Still, I was curious about the group. The paperback publication is significant to them because they can’t send hardback books.
     “Many prisons require paperback only — security issues,” White said.
     When CBWP was founded in 2002 it originally shipped books to prisons in bulk, where the boxes would sit in mailrooms, unopened. So the founders assembled a library — about 8,000 volumes now — and began filling specific requests from prisoners.


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Tuesday, July 10, 2018

'No doubt'



Thomas Hobbes
     "Scientia potentia est," Thomas Hobbes wrote in Leviathan. "Knowledge itself is power." 
     Which is why this particular era in our nation's checkered history can be thought of as The Great Abdication of American Power, since we are in full retreat from what we know to be true, racing willy-nilly to embrace what our leaders wish were true.
     Accusations of the president colluding with Russia? A "witch hunt." Again and again, drilled into us. Before a charge is leveled or evidence shown. 
    Is the president a traitor? Half the country doesn't know and doesn't care and never will.
    The respected lawman conducting the investigation? Hopelessly compromised. The media? Fake. Except for news flattering Trump. That always seems on-the-level. 
    Does this contradiction bother millions of Americans? No.
    We act like what we don't know won't hurt us. When it can and does and will. Consider climate change. 
     The weather ratchets warmer, day by day, year by year, gradually, on average. It's hotter than it's ever been. That warm weather drives storms, fires. We see it all around us. 
     The nations of the world gathered, agreed to do something with the Paris climate agreement. It wasn't a lot, but it was a start.
    Then Trump was elected. And our country crawled before industry, in general, and the coal industry in particular, naming a paid lobbyist, Scott Pruitt, as administrator of the Environmental Protection Agency, a government body he used to regularly sue.
     Being a shill of the coal industry—a paid lobbyist who continued to hoover up favors as EPA head—did not end Scott Pruitt's career with the federal government last Thursday, when the president accepted his resignation.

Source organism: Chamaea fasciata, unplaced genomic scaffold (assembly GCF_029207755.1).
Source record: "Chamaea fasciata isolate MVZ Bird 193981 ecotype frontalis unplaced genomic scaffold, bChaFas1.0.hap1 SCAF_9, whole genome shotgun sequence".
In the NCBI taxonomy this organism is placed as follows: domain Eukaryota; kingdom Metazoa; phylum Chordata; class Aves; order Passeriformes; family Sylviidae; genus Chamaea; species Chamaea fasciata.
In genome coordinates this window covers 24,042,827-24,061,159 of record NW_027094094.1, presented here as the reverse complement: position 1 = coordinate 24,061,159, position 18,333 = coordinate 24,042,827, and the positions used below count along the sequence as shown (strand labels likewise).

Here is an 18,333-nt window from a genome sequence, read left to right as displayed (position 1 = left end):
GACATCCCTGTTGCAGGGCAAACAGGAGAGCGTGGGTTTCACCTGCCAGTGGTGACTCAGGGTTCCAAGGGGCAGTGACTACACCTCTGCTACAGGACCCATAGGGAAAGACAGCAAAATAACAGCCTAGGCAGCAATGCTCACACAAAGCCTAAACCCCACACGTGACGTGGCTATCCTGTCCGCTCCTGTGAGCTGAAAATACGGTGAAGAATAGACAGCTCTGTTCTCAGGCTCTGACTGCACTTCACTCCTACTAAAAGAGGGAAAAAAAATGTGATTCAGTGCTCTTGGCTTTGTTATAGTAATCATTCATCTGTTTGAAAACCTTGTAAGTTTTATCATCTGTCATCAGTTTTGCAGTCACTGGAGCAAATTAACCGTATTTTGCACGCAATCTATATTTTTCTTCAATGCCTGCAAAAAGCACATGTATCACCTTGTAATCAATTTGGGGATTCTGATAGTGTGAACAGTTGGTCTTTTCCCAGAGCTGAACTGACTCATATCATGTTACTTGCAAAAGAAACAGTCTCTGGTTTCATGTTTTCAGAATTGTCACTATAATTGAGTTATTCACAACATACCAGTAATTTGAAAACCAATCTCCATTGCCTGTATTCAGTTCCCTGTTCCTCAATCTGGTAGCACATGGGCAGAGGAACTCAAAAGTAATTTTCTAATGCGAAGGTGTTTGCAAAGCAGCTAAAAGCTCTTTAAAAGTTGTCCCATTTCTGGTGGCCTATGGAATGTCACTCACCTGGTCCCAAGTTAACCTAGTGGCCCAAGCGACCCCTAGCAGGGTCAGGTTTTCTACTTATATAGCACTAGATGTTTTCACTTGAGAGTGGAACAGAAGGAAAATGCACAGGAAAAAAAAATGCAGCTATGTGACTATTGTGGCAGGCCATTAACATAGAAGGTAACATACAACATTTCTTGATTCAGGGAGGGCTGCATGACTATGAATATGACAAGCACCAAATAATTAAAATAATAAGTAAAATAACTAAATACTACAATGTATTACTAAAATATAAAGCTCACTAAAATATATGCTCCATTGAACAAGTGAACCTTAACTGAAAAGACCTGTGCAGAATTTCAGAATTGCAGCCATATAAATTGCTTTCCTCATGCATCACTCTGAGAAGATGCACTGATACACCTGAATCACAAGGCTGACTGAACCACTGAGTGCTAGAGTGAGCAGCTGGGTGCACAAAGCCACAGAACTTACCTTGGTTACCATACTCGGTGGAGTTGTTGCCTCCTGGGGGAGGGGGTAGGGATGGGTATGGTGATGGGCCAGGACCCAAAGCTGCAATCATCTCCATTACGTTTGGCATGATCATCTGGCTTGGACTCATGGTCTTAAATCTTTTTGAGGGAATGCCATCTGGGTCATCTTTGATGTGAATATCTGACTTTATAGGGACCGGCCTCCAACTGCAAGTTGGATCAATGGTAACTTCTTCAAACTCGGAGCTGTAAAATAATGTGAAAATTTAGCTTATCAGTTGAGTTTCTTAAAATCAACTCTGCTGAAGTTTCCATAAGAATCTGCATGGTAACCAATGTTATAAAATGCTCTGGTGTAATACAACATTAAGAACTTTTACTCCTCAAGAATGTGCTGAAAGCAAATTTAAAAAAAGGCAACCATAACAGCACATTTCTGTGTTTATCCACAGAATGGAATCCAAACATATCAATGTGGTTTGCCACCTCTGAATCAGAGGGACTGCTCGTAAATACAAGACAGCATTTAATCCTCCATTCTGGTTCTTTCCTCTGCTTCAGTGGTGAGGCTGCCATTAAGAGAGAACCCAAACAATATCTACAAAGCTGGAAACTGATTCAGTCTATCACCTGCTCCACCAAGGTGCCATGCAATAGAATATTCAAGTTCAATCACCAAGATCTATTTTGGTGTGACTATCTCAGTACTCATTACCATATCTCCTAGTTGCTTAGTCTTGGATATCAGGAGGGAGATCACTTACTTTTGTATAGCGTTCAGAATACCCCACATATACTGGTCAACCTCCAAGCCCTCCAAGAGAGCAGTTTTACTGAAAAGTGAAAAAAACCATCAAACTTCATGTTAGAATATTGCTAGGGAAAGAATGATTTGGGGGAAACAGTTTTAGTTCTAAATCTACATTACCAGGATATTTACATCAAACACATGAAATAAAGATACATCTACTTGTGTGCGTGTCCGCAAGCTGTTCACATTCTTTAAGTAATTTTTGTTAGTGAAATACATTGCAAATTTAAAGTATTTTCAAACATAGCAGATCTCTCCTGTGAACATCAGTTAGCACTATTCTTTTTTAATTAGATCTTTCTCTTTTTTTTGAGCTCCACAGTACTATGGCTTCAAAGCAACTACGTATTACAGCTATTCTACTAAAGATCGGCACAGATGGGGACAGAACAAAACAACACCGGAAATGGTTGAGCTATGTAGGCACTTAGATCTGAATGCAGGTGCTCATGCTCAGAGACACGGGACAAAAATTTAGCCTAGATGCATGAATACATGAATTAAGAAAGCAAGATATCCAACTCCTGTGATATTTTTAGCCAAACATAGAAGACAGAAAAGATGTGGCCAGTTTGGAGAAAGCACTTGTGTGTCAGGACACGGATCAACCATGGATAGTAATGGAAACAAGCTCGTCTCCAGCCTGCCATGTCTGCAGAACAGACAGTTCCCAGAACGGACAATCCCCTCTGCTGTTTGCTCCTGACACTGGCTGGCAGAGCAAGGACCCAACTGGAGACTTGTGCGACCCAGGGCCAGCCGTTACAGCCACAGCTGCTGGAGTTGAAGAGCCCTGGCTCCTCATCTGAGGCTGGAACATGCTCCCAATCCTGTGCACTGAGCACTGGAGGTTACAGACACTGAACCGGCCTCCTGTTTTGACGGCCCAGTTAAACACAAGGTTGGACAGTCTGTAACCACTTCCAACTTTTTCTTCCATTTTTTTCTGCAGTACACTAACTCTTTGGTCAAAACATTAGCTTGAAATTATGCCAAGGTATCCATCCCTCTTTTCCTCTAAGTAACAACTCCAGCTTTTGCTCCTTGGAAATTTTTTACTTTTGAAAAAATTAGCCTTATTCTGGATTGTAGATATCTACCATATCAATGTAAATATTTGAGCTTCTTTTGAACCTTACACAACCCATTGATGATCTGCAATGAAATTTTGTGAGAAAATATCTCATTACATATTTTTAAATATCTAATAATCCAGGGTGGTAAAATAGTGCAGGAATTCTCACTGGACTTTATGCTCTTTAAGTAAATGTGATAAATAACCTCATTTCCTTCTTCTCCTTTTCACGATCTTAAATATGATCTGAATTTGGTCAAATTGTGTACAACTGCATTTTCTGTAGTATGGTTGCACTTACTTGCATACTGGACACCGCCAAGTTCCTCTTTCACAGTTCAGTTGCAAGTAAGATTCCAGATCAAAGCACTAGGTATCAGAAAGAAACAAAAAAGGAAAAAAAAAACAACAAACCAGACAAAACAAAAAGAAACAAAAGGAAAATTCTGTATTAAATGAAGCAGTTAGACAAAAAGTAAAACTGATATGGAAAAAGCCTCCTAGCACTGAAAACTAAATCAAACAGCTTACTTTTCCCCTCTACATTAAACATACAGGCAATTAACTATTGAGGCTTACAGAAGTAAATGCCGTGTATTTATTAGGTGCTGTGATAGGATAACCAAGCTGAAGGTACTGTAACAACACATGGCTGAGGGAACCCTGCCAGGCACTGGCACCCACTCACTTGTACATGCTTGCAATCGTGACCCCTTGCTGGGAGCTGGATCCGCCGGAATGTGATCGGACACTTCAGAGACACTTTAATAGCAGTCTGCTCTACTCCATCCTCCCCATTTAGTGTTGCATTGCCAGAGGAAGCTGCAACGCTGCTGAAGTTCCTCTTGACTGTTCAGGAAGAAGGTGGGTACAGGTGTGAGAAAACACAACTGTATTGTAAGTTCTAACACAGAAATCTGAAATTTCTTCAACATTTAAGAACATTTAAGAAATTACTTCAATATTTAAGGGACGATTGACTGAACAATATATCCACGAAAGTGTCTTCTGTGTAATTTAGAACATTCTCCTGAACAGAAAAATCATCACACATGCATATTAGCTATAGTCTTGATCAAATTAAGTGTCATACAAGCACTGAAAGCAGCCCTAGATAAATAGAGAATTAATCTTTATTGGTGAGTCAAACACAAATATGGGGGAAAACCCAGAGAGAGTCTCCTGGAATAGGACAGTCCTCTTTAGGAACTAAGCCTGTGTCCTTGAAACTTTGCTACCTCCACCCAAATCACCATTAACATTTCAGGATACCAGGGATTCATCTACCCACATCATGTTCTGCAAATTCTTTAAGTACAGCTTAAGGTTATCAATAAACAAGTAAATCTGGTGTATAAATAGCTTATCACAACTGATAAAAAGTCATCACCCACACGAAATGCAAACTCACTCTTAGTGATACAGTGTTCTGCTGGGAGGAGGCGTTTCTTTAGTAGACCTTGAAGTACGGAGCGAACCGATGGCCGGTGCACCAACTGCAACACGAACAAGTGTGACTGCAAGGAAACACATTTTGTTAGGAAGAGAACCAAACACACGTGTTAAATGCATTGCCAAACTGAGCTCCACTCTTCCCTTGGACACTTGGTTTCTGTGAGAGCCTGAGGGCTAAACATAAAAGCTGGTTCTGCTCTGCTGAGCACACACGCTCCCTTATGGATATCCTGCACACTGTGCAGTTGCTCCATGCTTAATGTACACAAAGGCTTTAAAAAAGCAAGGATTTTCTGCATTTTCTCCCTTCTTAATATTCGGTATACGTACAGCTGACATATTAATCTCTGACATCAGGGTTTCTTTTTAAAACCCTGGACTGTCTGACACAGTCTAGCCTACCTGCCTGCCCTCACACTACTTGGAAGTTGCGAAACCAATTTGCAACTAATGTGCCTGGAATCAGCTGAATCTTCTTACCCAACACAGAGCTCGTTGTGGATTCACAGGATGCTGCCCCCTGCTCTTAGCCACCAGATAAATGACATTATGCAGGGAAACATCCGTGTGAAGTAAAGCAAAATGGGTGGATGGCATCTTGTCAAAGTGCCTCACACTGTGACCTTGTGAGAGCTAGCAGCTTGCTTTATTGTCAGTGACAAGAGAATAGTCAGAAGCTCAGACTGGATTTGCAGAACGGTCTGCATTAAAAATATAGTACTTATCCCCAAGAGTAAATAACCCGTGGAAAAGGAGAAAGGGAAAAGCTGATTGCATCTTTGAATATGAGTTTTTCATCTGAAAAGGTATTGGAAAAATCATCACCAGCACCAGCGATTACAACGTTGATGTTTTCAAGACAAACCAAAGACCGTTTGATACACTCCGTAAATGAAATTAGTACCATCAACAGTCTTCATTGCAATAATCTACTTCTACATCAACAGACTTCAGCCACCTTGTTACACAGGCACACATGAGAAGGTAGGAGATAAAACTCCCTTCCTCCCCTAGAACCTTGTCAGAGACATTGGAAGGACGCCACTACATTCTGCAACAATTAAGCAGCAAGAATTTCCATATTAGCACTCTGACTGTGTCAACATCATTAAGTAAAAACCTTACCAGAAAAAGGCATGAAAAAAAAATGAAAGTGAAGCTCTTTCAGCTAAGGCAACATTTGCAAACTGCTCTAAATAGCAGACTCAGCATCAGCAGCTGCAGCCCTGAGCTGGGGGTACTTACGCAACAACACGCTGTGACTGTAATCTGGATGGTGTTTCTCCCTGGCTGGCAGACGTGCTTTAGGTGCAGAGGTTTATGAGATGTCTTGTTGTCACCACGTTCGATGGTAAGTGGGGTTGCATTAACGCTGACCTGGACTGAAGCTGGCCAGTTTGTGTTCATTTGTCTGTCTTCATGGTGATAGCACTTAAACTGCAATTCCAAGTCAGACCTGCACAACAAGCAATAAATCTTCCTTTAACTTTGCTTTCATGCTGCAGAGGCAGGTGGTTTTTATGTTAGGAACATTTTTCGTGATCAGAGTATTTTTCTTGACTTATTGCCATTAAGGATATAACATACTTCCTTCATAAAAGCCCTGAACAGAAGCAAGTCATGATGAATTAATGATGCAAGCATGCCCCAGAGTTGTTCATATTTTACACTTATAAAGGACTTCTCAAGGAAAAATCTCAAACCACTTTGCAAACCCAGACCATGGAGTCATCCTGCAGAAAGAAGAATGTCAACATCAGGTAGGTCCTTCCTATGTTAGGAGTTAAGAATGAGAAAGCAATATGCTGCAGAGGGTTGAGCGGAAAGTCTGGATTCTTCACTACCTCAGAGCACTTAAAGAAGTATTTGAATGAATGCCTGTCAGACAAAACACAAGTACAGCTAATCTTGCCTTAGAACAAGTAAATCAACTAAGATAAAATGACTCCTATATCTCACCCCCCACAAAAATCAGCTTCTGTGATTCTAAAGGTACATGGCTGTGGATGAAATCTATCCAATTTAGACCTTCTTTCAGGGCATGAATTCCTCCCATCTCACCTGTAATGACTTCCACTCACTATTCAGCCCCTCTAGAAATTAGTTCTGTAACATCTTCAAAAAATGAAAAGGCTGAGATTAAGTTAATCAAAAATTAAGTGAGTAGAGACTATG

Trump knew what they were getting. Pruitt was chosen because he was a shill. Pruitt was Oklahoma attorney general and a hireling for the coal industry. Since the complexity of that phrase might elude some readers, I should elaborate: the fossil fuel industry paid him hundred of thousands of dollars to encourage the use of coal.
     Of course Pruitt kept that gravy train rolling even after Trump made him administrator of the EPA, while he also vigorously began trying to dismantle the environmental regulations put in place to keep the country from being polluted and the world from burning up, and urged Trump to pull out of the Paris accords, where the nations of the world had banded together trying to reverse climate change—the process by which carbon dioxide, created by burning coal and oil, collects in the atmosphere and causes the climate to become warmer . 
     There is no question this is happening. Unless you sell the stuff causing it to happen, or are in the employ of people selling the stuff causing this to happen. Knowing the truth, we could have done something, were trying to do something. Almost did something.

     Now we're just blinding ourselves to the problem, in order to maximum our short term gain. It's like burning your home's floorboards in the furnace on a cold day.
     As scary as this is, even scarier to see how it is perceived.
     I used to think it was just Fox News. But looking at the reaction to Pruitt's resignation, I happened across a Wall Street Journal editorial that begins: 
   Chalk one up for the swamp. The permanent progressive state finally ran Scott Pruitt out of the Environmental Protection Agency on Thursday, and the tragedy is that Mr. Pruitt gave his enemies so much ammunition.
     President Trump announced on Twitter Thursday afternoon that he had accepted Mr. Pruitt’s resignation. Mr. Pruitt cited the “unrelenting attacks on me personally” and his family that have “taken a sizable toll on us all.” He’s right about unrelenting. Dozens of reporters have examined every furl of Mr. Pruitt’s forehead since he started the job.
     Dozens! Oh my! As if scrutiny is a bad thing. The editorial mentions a few of Pruitt's more minor abuses and then lets loose with this startling sentence: "Mr. Pruitt says most of this was false or exaggerated, and no doubt much of it was."
     "No doubt." Could you summarize the requirement to be admirer of the current administration better in two words? You cannot doubt what he says, no matter how obviously incorrect, or contradictory, or petty. Easier to imagine a Deep State bogeyman—I suppose we should be grateful it isn't the Jews, yet, because when you're imagining a shadowy presence to blame for your own faults, it usually falls to them. Maybe that's coming.
    So Pruitt had to go, not for corruption, not for tearing down regulations but—as the New York Times reported—because he was coveting Jeff Sessions' job and Trump got tired of reading about his daily excesses and petty grifts.
    The Journal faults Pruitt, not for viewing his office as a personal dole, but for appearing to do so. He isn't responsible for what he did—that's the Deep State, the "collaborationist press" and the "left's environmental agenda." Not because he was terrible, but because it looked terrible.